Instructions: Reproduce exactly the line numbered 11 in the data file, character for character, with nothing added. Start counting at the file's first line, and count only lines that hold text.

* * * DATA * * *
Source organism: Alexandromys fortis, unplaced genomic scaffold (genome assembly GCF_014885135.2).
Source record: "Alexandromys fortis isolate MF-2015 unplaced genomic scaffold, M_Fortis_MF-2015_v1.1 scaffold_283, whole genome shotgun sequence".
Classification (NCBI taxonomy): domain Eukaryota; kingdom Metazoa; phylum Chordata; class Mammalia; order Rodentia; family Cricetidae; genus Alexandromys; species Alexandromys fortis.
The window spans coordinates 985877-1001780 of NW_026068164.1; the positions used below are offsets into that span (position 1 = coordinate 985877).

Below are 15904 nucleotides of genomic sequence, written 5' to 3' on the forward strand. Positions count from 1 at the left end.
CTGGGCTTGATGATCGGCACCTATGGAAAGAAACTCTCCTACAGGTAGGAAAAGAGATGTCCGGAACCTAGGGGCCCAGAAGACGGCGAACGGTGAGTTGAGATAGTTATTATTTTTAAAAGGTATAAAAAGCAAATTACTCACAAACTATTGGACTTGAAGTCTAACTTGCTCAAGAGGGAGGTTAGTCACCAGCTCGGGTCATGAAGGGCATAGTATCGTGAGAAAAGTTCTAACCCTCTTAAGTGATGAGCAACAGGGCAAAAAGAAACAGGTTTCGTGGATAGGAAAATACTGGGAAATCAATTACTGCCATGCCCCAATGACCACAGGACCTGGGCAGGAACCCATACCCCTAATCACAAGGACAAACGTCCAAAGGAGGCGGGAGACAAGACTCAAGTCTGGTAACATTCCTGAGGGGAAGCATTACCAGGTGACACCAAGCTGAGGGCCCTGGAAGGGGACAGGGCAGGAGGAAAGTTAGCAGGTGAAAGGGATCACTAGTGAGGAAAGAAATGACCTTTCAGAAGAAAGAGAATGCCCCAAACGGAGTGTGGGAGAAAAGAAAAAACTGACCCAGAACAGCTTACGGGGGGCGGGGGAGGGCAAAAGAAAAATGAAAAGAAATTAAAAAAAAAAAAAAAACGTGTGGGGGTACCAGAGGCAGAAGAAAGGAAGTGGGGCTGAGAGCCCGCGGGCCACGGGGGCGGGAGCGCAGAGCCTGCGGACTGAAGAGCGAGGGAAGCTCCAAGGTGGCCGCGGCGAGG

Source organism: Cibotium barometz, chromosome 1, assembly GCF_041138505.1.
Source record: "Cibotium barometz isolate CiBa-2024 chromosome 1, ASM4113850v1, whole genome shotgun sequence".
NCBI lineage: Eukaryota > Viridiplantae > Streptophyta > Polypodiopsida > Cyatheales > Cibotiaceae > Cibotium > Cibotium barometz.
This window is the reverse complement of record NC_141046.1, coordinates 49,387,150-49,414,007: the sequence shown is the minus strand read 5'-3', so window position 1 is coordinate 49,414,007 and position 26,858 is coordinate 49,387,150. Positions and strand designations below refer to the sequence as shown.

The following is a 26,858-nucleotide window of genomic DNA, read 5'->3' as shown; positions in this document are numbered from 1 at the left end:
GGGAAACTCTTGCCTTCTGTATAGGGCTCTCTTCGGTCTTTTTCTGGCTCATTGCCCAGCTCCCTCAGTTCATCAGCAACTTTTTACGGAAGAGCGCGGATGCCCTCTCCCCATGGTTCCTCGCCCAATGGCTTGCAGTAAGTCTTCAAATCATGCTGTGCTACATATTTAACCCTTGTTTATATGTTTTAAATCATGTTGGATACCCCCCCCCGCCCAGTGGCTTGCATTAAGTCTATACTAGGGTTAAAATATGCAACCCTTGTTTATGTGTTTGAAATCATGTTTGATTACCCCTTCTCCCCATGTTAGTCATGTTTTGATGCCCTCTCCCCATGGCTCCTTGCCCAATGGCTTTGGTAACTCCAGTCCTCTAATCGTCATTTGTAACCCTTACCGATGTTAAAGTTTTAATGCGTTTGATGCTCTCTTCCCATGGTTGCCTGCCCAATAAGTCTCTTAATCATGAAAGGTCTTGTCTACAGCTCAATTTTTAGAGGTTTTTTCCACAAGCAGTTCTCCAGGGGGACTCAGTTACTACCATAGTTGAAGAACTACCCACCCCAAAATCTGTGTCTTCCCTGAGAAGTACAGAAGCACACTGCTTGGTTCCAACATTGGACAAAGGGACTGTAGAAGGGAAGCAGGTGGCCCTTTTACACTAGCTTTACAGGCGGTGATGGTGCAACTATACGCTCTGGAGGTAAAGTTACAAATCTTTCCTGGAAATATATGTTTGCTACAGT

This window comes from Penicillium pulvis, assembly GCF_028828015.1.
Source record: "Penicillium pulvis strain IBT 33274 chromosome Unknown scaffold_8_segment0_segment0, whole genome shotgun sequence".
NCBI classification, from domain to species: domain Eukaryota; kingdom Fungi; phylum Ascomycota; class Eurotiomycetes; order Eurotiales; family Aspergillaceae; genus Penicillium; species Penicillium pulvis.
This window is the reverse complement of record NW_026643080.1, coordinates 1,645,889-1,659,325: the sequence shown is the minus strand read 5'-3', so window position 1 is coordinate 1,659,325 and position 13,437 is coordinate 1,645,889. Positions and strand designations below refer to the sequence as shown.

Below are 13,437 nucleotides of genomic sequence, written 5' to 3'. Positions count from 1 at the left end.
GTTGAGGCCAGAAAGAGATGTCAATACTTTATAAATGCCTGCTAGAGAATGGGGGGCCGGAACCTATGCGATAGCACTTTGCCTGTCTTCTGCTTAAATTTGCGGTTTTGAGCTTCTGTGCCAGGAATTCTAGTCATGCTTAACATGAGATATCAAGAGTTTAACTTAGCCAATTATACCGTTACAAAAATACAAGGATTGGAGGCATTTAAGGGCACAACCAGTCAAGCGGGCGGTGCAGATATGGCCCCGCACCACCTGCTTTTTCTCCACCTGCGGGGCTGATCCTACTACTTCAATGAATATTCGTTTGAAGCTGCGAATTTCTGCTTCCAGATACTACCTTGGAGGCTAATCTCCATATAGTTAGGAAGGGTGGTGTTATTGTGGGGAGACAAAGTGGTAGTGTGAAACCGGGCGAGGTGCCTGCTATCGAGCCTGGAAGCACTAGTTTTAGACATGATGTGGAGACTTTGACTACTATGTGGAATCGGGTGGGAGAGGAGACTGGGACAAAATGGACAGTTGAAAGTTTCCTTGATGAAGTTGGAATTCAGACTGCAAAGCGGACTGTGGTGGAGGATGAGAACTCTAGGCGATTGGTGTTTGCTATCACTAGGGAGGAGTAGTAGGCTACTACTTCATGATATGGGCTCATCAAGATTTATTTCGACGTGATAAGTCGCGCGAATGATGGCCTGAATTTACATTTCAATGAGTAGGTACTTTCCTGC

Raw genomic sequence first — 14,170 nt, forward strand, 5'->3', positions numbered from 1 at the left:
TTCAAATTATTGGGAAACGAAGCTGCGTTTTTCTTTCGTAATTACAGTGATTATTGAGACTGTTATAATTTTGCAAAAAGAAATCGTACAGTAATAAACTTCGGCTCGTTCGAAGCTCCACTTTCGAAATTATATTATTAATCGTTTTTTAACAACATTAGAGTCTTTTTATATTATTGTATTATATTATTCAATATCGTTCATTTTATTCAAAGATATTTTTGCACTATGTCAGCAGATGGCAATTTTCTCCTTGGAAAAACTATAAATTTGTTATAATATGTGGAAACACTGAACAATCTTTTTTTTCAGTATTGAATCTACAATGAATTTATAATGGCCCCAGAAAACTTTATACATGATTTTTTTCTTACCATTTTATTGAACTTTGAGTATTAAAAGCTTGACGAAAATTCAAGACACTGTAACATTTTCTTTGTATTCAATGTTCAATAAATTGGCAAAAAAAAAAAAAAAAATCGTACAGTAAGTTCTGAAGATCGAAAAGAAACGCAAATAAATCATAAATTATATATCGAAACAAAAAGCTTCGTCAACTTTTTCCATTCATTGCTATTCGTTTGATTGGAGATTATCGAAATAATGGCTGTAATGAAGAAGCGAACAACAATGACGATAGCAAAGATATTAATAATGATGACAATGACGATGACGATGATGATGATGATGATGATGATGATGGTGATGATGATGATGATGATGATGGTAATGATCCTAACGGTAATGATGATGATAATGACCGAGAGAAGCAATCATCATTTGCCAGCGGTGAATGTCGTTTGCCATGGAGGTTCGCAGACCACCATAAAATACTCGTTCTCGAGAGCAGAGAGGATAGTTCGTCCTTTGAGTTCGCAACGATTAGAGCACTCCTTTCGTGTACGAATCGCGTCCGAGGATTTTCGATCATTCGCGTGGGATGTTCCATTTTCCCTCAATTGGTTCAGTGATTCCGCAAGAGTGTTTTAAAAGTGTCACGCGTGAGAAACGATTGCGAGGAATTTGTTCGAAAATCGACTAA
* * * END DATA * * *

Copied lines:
The following is a 26,858-nucleotide window of genomic DNA, read 5'->3' as shown; positions in this document are numbered from 1 at the left end: